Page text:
We will not update the NICE guideline on cataracts in adults: management at this time.
We will await the publication of the update of the Cochrane review on Laser‐assisted cataract surgery versus standard ultrasound phacoemulsification cataract surgery (Day et al. 2016) to make a decision on whether or not to update the recommendation that femtosecond laser-assisted cataract surgery is only used as part of a randomised controlled trial (RCT).
In the NICE guideline on management of cataracts, the section on surgical timing and techniques advises use of standard phacoemulsification cataract surgery and that femtosecond laser-assisted cataract surgery should only be used as part of a RCT that includes collection of resource-use data, comparing femtosecond laser-assisted cataract surgery with ultrasound phacoemulsification (recommendation 1.6.1). Two recently-published RCTs provide further evidence on use of the laser-assisted cataract surgery:
Femtosecond laser-assisted cataract surgery compared with phacoemulsification: the FACT non-inferiority RCT (Day et al. 2021).
Femtosecond laser-assisted versus phacoemulsification cataract surgery (FEMCAT): a multicentre participant-masked randomised superiority and cost-effectiveness trial (Schweitzer et al. 2020).
This exceptional review examined the impact of these studies.
The exceptional surveillance process consisted of:
Considering the evidence used to develop the guideline in 2017.
Considering the new evidence that triggered the exceptional review.
A focused literature search to identify any additional relevant evidence.
Feedback from topic experts.
Contact with Cochrane Eyes and Vision group.
For further details about the process and the possible update decisions that are available, see ensuring that published guidelines are current and accurate in developing NICE guidelines: the manual.
During guideline development, RCT evidence published up to May 2016 was searched for the review question 'What is the effectiveness of laser-assisted phacoemulsification cataract surgery [aka femtosecond laser-assisted cataract surgery] compared with standard ultrasound phacoemulsification cataract surgery?' The evidence review was undertaken by the Cochrane Eyes and Vision group, in collaboration with the NICE internal clinical guidelines team and published as a Cochrane review: 'Laser‐assisted cataract surgery versus standard ultrasound phacoemulsification cataract surgery' (Day et al. 2016).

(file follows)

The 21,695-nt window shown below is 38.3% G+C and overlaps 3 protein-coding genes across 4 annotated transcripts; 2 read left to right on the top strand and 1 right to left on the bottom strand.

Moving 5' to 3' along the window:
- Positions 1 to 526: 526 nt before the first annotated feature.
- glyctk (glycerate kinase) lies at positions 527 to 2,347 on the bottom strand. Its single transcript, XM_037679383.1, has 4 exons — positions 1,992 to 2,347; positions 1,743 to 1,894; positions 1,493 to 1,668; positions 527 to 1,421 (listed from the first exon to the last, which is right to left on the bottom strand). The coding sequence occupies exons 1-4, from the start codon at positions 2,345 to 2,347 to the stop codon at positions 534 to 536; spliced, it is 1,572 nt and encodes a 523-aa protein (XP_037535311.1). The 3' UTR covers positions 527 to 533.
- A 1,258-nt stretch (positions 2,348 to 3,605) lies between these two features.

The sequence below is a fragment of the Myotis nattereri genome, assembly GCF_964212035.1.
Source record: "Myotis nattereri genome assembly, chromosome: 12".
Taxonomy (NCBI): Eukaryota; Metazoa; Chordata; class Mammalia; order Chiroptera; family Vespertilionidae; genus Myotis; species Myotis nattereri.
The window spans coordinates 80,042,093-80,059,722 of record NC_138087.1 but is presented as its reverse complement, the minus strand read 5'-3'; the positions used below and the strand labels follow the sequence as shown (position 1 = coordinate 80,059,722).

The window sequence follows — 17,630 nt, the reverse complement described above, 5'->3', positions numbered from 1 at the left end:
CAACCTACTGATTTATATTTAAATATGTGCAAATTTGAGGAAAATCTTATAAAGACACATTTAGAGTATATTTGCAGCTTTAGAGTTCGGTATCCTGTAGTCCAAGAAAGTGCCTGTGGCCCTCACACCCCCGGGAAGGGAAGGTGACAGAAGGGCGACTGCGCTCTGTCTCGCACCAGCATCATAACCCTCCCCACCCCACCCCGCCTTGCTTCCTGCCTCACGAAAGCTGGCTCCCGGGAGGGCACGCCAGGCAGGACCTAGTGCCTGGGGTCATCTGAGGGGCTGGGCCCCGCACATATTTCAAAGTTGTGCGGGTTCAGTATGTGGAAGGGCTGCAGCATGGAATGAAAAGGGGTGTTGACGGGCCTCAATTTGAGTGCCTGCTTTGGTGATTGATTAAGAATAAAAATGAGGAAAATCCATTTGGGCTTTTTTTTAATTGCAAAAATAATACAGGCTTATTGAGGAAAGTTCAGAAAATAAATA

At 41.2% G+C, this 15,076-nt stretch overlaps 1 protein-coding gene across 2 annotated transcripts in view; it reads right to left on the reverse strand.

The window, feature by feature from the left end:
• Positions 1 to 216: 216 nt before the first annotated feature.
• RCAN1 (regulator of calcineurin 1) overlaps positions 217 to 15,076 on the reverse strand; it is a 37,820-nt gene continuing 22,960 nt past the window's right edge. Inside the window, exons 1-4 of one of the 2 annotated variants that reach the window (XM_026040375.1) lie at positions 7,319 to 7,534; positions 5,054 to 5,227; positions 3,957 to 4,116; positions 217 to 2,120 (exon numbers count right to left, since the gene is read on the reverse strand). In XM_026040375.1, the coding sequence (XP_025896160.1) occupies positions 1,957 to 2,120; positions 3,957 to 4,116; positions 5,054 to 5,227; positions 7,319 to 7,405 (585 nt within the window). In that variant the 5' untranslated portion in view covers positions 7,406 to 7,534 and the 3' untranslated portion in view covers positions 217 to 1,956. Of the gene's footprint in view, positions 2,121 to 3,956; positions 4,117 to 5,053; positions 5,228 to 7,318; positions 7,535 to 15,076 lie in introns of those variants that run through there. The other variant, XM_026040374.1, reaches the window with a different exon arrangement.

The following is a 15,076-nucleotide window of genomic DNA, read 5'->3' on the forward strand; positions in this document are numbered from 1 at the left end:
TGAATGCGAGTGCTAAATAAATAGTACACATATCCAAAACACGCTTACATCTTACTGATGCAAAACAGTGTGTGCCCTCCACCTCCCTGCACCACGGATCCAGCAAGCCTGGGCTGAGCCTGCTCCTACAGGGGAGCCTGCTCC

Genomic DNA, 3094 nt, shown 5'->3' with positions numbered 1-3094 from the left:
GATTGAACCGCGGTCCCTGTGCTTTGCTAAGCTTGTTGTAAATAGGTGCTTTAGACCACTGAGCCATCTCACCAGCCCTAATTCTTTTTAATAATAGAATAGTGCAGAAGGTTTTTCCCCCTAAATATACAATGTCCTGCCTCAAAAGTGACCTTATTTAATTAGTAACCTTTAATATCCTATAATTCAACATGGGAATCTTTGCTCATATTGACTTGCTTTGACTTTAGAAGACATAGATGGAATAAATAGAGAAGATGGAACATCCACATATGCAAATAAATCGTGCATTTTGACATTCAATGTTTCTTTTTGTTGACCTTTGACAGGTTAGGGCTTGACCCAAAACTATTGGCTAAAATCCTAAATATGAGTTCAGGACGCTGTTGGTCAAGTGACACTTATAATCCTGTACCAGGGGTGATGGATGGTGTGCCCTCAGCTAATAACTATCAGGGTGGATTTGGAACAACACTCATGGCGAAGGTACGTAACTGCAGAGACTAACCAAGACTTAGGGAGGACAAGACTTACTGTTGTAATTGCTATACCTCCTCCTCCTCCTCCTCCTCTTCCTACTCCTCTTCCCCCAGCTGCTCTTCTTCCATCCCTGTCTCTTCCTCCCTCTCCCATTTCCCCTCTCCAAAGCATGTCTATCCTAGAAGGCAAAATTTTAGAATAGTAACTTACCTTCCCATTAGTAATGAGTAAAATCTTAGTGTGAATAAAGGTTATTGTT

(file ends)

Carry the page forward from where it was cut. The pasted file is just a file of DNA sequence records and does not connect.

Sixteen RCTs were identified for inclusion in the review. The studies enrolled a total of 1,638 eyes (n=1,245 adults). Study quality was assessed using GRADE and studies were assessed as low or very low quality.
The rates of intraoperative complications (anterior capsule and posterior capsule tears) were low across studies and there was no significant difference in rates of complications between those given laser-assisted cataract surgery versus those given standard ultrasound phacoemulsification (10 RCTs with 1,076 participants). There was also no significant difference between surgical interventions in postoperative complications (rates of cystoid macular oedema or elevated intraocular pressure; 9 RCTs with 957 participants).
For visual acuity, measured by corrected distance visual acuity (CDVA) or uncorrected distance visual acuity (UDVA) at 1 week, 1 to 3 months, or ≥6 months after cataract surgery, the only difference between surgical interventions was for CDVA ≥6 months (3 RCTs, 338 participants), which indicated a small statistical advantage for laser-assisted cataract surgery equivalent to a 1 to 1.5 letter improvement. This was judged by the committee not to be a clinically meaningful difference, particularly as it was not replicated at other time points, nor was a difference identified in UDVA.